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Report: Take-Two poached Kerbal Space Program 2 devs after cutting contract

Report: Take-Two poached Kerbal Space Program 2 devs after cutting contract

Publisher Take-Two reportedly poached staff members at developer Star Theory after cancelling its contract with the studio.

That's according to Bloomberg, which reports that employees at the games developer received a message on LinkedIn from Michael Cook, an executive producer at Take-Two's Private Division publishing label, saying that it was pulling work on Kerbal Space Program 2. If that wasn't enough, Cook said that staff should apply for a job at a brand new studio that Take-Two was setting up to work on Kerbal Space Program 2.

Star Theory's founders Bob Berry and Jonathan Mavor had been talking to Take-Two about selling the studio but weren't happy with the deal that was on the table. The developer was going to try to sign other deals to stay afloat, but Take-Two ended up hiring around 12 of Star Theory's 30 members of staff – almost more than a third. The studio has since gone bust, no thanks to this and the COVID-19 coronavirus pandemic.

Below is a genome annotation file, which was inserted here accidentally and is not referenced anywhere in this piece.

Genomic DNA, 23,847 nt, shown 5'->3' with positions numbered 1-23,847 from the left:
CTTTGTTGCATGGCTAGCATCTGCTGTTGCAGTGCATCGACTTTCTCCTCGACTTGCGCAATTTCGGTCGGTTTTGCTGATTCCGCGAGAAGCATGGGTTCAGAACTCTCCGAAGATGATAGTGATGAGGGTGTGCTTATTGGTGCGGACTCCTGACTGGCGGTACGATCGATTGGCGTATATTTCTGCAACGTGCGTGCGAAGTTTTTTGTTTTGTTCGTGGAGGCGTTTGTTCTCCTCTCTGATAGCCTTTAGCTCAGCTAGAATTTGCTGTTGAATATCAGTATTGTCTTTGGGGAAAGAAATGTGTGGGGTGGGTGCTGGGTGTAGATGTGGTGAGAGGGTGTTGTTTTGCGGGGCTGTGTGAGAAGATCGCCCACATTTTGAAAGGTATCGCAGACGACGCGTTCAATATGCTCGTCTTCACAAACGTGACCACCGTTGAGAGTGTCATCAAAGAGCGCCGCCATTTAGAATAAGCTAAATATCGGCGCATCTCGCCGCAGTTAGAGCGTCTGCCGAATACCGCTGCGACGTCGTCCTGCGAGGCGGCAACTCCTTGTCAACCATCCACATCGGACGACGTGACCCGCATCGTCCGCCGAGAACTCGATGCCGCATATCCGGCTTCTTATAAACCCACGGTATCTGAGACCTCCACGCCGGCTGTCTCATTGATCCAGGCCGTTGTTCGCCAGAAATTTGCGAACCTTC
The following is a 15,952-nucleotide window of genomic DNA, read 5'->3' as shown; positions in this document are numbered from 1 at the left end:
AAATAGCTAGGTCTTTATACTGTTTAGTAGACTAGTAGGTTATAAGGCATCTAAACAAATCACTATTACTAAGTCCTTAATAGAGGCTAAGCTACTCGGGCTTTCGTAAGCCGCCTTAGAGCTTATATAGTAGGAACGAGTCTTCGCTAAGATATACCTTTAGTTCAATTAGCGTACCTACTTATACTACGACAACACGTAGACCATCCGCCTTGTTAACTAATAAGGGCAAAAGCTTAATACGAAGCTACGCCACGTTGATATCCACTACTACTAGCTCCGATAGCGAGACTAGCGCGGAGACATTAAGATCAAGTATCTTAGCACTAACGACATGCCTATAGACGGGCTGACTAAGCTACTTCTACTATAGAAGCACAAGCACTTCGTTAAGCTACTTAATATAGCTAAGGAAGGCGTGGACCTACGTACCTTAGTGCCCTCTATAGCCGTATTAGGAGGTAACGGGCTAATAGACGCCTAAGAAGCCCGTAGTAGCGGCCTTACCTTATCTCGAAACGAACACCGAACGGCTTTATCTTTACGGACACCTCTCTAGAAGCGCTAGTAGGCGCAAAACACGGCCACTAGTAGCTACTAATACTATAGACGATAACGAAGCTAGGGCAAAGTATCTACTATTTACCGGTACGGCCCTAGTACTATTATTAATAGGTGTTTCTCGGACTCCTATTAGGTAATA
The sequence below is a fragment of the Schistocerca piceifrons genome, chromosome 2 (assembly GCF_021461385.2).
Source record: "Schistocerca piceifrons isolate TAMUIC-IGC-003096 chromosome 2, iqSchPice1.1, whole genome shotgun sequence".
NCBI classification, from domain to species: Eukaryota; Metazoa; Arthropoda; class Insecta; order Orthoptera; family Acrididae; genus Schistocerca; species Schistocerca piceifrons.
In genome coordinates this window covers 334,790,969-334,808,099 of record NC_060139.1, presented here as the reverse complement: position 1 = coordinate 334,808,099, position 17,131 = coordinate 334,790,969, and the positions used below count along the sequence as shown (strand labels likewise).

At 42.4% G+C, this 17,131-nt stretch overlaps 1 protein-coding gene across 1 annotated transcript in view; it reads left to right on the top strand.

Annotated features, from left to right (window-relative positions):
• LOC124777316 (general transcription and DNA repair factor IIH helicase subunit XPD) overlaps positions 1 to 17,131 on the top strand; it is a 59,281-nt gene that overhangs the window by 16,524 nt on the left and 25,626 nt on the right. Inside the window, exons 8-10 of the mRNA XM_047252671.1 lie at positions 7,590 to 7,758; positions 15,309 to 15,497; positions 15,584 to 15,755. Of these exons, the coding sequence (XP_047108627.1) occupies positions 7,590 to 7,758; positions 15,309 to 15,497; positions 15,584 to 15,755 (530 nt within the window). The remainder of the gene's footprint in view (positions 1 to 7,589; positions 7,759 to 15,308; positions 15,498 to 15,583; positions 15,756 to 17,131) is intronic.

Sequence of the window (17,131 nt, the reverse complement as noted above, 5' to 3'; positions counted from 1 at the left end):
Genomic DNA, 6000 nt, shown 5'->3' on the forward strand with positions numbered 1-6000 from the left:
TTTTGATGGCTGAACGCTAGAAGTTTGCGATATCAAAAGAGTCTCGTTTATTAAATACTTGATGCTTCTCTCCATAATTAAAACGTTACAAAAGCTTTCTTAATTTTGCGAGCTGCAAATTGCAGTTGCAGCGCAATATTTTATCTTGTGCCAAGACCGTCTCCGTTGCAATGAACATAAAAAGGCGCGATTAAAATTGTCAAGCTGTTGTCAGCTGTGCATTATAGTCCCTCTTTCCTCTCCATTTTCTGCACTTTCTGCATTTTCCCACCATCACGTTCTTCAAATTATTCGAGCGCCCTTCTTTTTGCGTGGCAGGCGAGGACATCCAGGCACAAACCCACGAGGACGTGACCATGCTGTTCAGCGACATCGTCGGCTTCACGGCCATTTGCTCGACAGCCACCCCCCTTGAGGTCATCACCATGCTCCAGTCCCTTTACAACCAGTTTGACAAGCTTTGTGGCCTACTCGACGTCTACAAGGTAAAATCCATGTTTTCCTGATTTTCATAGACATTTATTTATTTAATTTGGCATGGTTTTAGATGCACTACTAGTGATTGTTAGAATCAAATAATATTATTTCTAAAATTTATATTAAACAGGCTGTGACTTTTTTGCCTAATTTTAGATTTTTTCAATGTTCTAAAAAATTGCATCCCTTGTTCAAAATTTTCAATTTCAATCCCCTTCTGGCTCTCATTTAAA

“More than half of the team is now at Intercept Games,” Brian Roundy, a spokesperson for Private Division said in a statement.

“In doing so, we are empowering our deeply passionate and talented team to focus on quality, and we are thrilled with the progress that they are making on the game.”

Take-Two is one of the biggest games companies in the world, owning both Grand Theft Auto maker Rockstar and 2K, which publishes titles including NBA 2K and Borderlands. It's not uncommon for the big companies in the industry to use their size against smaller players but this is aggressive even by that measure.

Kerbal Space Program 2 was revealed at Geoff Keighley's Gamescom Opening Night Live in August 2019. Private Division announced it was opening a brand new studio in Seattle to work on the project in February of this year.

PCGamesInsider Contributing Editor

Alex Calvin is a freelance journalist who writes about the business of games. He started out at UK trade paper MCV in 2013 and left as deputy editor over three years later. In June 2017, he joined Steel Media as the editor for new site In October 2019 he left this full-time position at the company but still contributes to the site on a daily basis. He has also written for, VGC, Games London, The Observer/Guardian and Esquire UK.